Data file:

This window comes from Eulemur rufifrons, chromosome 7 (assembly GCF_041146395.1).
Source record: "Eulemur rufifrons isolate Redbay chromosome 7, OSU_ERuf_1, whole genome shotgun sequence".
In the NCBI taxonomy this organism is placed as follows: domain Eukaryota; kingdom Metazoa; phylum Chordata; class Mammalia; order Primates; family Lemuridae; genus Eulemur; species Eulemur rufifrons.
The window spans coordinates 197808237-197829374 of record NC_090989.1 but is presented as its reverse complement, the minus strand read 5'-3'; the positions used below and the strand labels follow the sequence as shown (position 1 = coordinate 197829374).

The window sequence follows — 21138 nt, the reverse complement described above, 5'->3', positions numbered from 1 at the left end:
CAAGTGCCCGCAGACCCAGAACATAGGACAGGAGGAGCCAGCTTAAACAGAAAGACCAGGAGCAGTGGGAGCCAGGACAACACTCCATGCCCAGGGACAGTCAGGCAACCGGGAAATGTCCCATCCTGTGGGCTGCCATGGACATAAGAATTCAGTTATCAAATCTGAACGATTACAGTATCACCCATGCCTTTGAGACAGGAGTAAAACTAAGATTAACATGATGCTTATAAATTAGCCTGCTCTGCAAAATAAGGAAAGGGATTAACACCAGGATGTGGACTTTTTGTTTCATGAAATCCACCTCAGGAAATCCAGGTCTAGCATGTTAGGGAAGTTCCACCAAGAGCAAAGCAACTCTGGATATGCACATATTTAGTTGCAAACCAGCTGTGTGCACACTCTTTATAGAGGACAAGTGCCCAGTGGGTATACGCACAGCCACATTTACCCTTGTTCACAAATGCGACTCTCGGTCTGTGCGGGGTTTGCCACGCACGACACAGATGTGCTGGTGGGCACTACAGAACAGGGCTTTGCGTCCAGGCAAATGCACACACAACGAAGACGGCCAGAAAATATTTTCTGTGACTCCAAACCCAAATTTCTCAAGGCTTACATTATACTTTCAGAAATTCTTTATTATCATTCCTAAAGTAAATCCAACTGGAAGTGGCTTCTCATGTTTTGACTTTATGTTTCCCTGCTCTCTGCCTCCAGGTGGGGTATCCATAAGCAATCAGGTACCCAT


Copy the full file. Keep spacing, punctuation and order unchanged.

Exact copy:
This window comes from Eulemur rufifrons, chromosome 7 (assembly GCF_041146395.1).
Source record: "Eulemur rufifrons isolate Redbay chromosome 7, OSU_ERuf_1, whole genome shotgun sequence".
In the NCBI taxonomy this organism is placed as follows: domain Eukaryota; kingdom Metazoa; phylum Chordata; class Mammalia; order Primates; family Lemuridae; genus Eulemur; species Eulemur rufifrons.
The window spans coordinates 197808237-197829374 of record NC_090989.1 but is presented as its reverse complement, the minus strand read 5'-3'; the positions used below and the strand labels follow the sequence as shown (position 1 = coordinate 197829374).

The window sequence follows — 21138 nt, the reverse complement described above, 5'->3', positions numbered from 1 at the left end:
CAAGTGCCCGCAGACCCAGAACATAGGACAGGAGGAGCCAGCTTAAACAGAAAGACCAGGAGCAGTGGGAGCCAGGACAACACTCCATGCCCAGGGACAGTCAGGCAACCGGGAAATGTCCCATCCTGTGGGCTGCCATGGACATAAGAATTCAGTTATCAAATCTGAACGATTACAGTATCACCCATGCCTTTGAGACAGGAGTAAAACTAAGATTAACATGATGCTTATAAATTAGCCTGCTCTGCAAAATAAGGAAAGGGATTAACACCAGGATGTGGACTTTTTGTTTCATGAAATCCACCTCAGGAAATCCAGGTCTAGCATGTTAGGGAAGTTCCACCAAGAGCAAAGCAACTCTGGATATGCACATATTTAGTTGCAAACCAGCTGTGTGCACACTCTTTATAGAGGACAAGTGCCCAGTGGGTATACGCACAGCCACATTTACCCTTGTTCACAAATGCGACTCTCGGTCTGTGCGGGGTTTGCCACGCACGACACAGATGTGCTGGTGGGCACTACAGAACAGGGCTTTGCGTCCAGGCAAATGCACACACAACGAAGACGGCCAGAAAATATTTTCTGTGACTCCAAACCCAAATTTCTCAAGGCTTACATTATACTTTCAGAAATTCTTTATTATCATTCCTAAAGTAAATCCAACTGGAAGTGGCTTCTCATGTTTTGACTTTATGTTTCCCTGCTCTCTGCCTCCAGGTGGGGTATCCATAAGCAATCAGGTACCCAT